Aliveandrunning June 4 2014 Juneathon Day 4

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1. The sensible, go-through-immediately door (requiring the slightest degree of stooping) after it’s radical, no-nonsense haircut.

2. I am snapped assertively addressing a group of local residents and employing demonstrative body language to convey  I am in charge of the village. I am informing them that everyone is obliged to run 5k each day and eating chocolate products is forbidden.

3.This black hole spontaneously formed in the woods where I take Rupert the dalmatian for a walk. Spooky or what! What?

Juneathon Day 4. I took the risk of drawing the attention of the increasing number of zombies roaming around on the outskirts of our village and went for a lonely run down the course of an old Roman road called Akerman Street, now a wide grass track bounded by trees and bushes with cultivated fields behind them. The Roman gods were quiet today and I’ll attempt to commune with them on another occasion. It’s odd to consider this would have been a busy bye-way of transport, travel and commerce 1600 years ago. And now I run along it dressed like a banana. That’s progress for you!

Society in today’s Guardian has an article titled “Psychiatric support teams can save hospitals millions.” It describes how on-site psychiatric care in acute hospitals can greatly reduce, or much better manage, resources taken up by the estimated 25% of patients who have a mental illness in addition to their physical illness. Apparently, most acute hospitals are not equipped to deal with mental health disorders that come through their doors, according to a consultant psychiatrist. It was ever the same. Everyone working in general hospitals and psychiatric teams has practical experience of such problems and such a scenario will have been recognised for decades. This article seems to focus on the elderly but the same situation pertains to all ages. These well funded pilots and projects simply underline what can be achieved with appropriately applied services. No funding, no service country-wide but every so often a pilot gets some cash allocated and reinvents the wheel.   bit.ly/1ovTDiL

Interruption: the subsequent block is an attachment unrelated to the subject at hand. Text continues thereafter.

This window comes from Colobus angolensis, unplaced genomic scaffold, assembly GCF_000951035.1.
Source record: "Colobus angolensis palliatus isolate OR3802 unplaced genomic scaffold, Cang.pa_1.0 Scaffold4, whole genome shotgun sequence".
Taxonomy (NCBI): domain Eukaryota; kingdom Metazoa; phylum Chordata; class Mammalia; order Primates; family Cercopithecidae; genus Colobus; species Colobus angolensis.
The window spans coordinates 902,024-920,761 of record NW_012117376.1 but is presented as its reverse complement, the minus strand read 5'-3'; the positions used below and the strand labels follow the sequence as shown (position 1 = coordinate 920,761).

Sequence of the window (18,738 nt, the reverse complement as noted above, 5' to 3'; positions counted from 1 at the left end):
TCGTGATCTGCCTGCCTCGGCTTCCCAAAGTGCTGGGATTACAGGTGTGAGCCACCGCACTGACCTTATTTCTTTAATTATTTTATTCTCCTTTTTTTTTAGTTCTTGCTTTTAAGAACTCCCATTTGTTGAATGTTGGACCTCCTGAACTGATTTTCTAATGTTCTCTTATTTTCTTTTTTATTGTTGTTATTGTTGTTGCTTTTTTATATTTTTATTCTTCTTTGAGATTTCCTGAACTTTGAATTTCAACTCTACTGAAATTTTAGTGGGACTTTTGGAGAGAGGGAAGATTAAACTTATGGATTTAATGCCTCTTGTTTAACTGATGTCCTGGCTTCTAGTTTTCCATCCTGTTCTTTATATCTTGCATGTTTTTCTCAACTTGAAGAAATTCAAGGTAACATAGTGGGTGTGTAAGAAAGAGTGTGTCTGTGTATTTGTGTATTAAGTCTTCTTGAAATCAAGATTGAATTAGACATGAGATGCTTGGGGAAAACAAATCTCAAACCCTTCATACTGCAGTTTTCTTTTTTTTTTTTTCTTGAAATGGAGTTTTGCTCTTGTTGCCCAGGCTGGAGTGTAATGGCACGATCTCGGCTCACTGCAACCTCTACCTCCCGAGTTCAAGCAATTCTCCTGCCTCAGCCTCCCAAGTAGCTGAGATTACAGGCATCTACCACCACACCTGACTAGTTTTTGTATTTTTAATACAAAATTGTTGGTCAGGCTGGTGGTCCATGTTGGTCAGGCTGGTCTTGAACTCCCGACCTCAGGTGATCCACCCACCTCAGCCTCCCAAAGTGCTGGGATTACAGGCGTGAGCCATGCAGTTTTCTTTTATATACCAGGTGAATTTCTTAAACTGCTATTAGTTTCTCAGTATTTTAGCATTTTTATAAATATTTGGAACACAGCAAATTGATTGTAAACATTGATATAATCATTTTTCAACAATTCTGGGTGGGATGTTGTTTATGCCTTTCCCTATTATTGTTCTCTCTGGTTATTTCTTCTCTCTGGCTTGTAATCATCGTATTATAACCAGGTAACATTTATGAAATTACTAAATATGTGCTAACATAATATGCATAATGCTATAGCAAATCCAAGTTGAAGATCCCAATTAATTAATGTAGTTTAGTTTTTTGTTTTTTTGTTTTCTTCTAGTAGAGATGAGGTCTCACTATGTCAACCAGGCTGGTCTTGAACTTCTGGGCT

Aliveandrunning March 17 2014

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Following last weekend’s Cambridge half marathon when I ran a good time and then made it memorable by becoming dehydrated and requiring medical assistance (see blog dated March 10), I am now back to form. I ran with the club during the week and parkrun on the weekend. The Cambridge parkrun run director and her partner, who have bright red hair and a Mohican respectively, were stepping aside after four years. Dozens of regulars wore convincing wigs in celebration (see pic above). I think I should have spent more time finessing my coiffure. My lush Mohican came rather low and I had difficulty seeing my way around the course. I was also carrying a placard so my time was slow. Still, we had a lot of cake afterwards and everyone was very appreciative of the hard work they have put in since parkrun began in Cambridge.

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Here I am modelling my tattoo sleeves after the race. Generally I am anti tattoo but these sleeves are hardly distinguishable from the real thing (as long as they are viewed 20 metres away with sun glasses). I am now scouring the internet to acquire a whole body lycra  tattoo stocking! How cool would that be in Cambridge Central Library or a Tesco super store.

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It’s curious how many runners revere cake! Very few of them seem to worry about the sugar or fat or calorie content. Anyway, it was a very enjoyable, OTT morning.